SERS argues the home addresses of SERS members are not public records and are exempt from disclosure by a Hold Order issued by the Pennsylvania Supreme Court in State Employees' Retirement System v. Pennsylvanians For Union Reform, (Pa. No. 344 MAL 2015, filed September 9, 2015). Resolution of that case was held pending a decision in PSEA III, which, as noted above, was issued on October 18, 2016.

         In PSEA III, the Supreme Court was asked to consider whether school districts must disclose the home addresses of public school employees. In its analysis of whether a constitutional right to privacy existed in such information, the Court noted that on three occasions it ruled such information implicated this right to privacy under Article 1, Section 1 of the Pennsylvania Constitution, and a balancing test was required to determine whether the right to privacy outweighed the public's interest in dissemination. PSEA III, 148 A.3d 142, 144. The Court distinguished its decision in Duncan, stating that an analysis of that case proceeded under Article 1, Section 8 of the Pennsylvania Constitution due to the "distinctly different" privacy interests of an individual subject to a criminal investigation. Id. at 157. Because both Mohn and Raffle relied on Duncan in holding no constitutional right to privacy existed in one's home address, the Supreme Court explicitly disapproved those decisions. Id. at n. 9.

         After concluding that the public school employees represented by PSEA had constitutionally protected privacy interests in their home addresses, the Supreme Court performed a balancing test, weighing those constitutional rights with the public interest favoring disclosure. PSEA III, 148 A.3d at 158. The OOR identified no public benefit or interest in disclosure of the addresses, and the Supreme Court perceived none in disclosing the information, noting:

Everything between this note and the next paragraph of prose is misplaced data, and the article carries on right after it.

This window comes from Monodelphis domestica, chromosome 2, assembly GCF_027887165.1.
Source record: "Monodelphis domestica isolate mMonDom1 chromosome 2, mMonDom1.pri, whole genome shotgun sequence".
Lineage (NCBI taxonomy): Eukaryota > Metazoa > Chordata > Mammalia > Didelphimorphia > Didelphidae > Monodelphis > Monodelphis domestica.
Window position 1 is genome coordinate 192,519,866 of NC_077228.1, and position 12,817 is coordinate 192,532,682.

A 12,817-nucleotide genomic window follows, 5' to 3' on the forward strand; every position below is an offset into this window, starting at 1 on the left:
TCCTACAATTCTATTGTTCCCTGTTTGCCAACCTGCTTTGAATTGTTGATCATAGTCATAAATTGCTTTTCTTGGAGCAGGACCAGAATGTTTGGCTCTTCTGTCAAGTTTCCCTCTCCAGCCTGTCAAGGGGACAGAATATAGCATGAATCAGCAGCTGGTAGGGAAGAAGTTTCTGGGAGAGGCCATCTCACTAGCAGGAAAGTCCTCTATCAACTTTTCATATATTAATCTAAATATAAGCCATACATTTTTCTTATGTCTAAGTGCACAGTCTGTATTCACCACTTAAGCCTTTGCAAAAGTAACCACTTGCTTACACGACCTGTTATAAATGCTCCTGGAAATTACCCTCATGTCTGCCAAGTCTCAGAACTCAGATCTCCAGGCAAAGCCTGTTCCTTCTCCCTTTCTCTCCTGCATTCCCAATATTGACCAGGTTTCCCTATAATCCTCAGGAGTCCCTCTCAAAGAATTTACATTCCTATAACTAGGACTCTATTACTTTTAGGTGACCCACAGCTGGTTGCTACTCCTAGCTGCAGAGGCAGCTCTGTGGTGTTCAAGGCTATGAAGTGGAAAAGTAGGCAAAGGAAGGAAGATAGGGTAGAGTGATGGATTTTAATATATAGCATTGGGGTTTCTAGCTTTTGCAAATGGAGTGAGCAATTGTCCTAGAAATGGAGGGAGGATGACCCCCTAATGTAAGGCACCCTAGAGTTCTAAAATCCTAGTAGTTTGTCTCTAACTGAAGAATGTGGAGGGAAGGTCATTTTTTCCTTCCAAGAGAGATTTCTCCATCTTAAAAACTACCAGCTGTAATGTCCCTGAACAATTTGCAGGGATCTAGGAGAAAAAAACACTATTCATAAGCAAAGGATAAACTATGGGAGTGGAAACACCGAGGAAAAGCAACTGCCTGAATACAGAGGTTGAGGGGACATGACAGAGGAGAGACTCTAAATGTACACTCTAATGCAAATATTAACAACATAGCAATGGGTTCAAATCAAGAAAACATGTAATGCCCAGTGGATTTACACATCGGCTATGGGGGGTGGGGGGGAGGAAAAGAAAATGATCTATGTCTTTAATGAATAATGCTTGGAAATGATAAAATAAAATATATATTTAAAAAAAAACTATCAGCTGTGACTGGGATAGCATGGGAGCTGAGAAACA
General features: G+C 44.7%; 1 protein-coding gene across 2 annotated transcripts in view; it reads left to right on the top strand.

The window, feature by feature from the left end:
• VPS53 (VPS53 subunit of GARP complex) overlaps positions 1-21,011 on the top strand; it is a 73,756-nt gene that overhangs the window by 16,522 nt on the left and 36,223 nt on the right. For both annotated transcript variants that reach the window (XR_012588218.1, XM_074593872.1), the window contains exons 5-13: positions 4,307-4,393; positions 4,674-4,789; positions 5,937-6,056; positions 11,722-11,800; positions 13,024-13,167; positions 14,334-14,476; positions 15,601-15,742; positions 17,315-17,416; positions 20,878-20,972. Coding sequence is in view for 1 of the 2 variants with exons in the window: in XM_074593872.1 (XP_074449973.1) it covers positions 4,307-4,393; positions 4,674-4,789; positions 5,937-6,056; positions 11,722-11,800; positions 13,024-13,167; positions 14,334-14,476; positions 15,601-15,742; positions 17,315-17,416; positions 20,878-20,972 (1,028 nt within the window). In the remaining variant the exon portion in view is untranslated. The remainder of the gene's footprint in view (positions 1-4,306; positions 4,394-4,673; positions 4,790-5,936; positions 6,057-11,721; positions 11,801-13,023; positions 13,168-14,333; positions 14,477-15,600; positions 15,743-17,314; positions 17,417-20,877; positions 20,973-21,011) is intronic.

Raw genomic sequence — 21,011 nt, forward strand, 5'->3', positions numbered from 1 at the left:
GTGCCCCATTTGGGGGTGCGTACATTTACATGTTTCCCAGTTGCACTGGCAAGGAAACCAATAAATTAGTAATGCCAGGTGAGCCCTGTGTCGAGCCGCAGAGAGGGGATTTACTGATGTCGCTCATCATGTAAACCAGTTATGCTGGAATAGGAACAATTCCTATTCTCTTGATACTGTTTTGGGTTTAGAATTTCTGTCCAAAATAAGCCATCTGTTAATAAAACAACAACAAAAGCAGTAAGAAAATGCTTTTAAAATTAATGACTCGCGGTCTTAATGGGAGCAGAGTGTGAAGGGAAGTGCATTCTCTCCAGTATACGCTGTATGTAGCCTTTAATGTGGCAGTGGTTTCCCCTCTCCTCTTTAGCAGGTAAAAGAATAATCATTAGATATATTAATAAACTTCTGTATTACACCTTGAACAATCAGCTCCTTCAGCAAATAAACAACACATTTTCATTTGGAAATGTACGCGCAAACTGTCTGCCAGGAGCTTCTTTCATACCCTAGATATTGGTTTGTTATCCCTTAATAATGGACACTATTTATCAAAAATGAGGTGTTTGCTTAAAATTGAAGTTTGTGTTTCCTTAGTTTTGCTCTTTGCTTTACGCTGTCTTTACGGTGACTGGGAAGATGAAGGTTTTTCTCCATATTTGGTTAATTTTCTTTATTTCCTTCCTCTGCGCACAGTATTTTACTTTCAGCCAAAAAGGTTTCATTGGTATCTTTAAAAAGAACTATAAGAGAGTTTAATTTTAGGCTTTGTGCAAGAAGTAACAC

"[N]othing in the RTKL suggests it was ever intended to be used as a tool to procure personal information about private citizens or, in the worst sense, to be a generator of mailing lists. Public agencies are not clearinghouses of 'bulk' personal information otherwise protected by constitutional privacy rights. While the goal of the legislature to make more, rather than less, information available to public scrutiny is laudable, the constitutional rights of the citizens of this Commonwealth to be left alone remains a significant countervailing force."

Id.

         OOR's Final Determination was issued on May 2, 2016, well prior to the Supreme Court issuing its opinion in PSEA III. The Supreme Court held in PSEA III that the right to informational privacy guaranteed by Article 1, Section 1 of the Pennsylvania Constitution may not be violated unless outweighed by a public interest favoring disclosure. Therefore, the OOR may not order disclosure of the addresses of Fultz and the "European expat retirees" unless it has first applied the balancing test and found the presence of a public benefit or interest served by disclosure which outweighs the privacy interests of those whose addresses would be revealed. PSEA III established there is a constitutional right to privacy in one's home address in connection with RTKL requests and that information will not be disclosed unless there is a ...